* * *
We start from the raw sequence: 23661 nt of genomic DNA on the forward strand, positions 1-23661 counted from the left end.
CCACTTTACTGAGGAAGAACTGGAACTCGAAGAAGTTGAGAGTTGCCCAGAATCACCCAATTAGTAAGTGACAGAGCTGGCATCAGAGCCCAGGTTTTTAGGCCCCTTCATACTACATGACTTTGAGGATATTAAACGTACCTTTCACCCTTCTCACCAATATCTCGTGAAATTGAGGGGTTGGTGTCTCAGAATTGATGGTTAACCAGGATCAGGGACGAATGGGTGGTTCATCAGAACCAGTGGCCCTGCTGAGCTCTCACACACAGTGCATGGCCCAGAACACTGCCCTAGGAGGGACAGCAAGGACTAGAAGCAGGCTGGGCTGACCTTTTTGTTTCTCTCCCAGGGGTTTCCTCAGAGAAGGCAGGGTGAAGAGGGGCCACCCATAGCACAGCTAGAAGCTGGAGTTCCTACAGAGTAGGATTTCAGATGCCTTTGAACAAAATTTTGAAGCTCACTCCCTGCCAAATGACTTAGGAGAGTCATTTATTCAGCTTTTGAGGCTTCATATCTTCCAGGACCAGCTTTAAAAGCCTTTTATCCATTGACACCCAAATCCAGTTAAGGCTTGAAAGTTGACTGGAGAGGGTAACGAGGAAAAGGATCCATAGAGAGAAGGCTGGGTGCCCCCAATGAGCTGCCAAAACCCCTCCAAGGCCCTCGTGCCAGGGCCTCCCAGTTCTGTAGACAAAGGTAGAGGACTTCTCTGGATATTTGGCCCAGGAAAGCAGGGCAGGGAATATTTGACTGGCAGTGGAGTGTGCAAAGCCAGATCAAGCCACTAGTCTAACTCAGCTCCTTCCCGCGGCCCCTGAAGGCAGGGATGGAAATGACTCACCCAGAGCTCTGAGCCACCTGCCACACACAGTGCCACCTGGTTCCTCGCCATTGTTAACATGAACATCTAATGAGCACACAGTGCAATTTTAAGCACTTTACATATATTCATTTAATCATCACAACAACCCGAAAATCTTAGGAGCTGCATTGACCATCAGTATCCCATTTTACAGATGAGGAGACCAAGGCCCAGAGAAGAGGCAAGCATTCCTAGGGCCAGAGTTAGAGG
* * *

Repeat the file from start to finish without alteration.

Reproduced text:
We start from the raw sequence: 23661 nt of genomic DNA on the forward strand, positions 1-23661 counted from the left end.
CCACTTTACTGAGGAAGAACTGGAACTCGAAGAAGTTGAGAGTTGCCCAGAATCACCCAATTAGTAAGTGACAGAGCTGGCATCAGAGCCCAGGTTTTTAGGCCCCTTCATACTACATGACTTTGAGGATATTAAACGTACCTTTCACCCTTCTCACCAATATCTCGTGAAATTGAGGGGTTGGTGTCTCAGAATTGATGGTTAACCAGGATCAGGGACGAATGGGTGGTTCATCAGAACCAGTGGCCCTGCTGAGCTCTCACACACAGTGCATGGCCCAGAACACTGCCCTAGGAGGGACAGCAAGGACTAGAAGCAGGCTGGGCTGACCTTTTTGTTTCTCTCCCAGGGGTTTCCTCAGAGAAGGCAGGGTGAAGAGGGGCCACCCATAGCACAGCTAGAAGCTGGAGTTCCTACAGAGTAGGATTTCAGATGCCTTTGAACAAAATTTTGAAGCTCACTCCCTGCCAAATGACTTAGGAGAGTCATTTATTCAGCTTTTGAGGCTTCATATCTTCCAGGACCAGCTTTAAAAGCCTTTTATCCATTGACACCCAAATCCAGTTAAGGCTTGAAAGTTGACTGGAGAGGGTAACGAGGAAAAGGATCCATAGAGAGAAGGCTGGGTGCCCCCAATGAGCTGCCAAAACCCCTCCAAGGCCCTCGTGCCAGGGCCTCCCAGTTCTGTAGACAAAGGTAGAGGACTTCTCTGGATATTTGGCCCAGGAAAGCAGGGCAGGGAATATTTGACTGGCAGTGGAGTGTGCAAAGCCAGATCAAGCCACTAGTCTAACTCAGCTCCTTCCCGCGGCCCCTGAAGGCAGGGATGGAAATGACTCACCCAGAGCTCTGAGCCACCTGCCACACACAGTGCCACCTGGTTCCTCGCCATTGTTAACATGAACATCTAATGAGCACACAGTGCAATTTTAAGCACTTTACATATATTCATTTAATCATCACAACAACCCGAAAATCTTAGGAGCTGCATTGACCATCAGTATCCCATTTTACAGATGAGGAGACCAAGGCCCAGAGAAGAGGCAAGCATTCCTAGGGCCAGAGTTAGAGG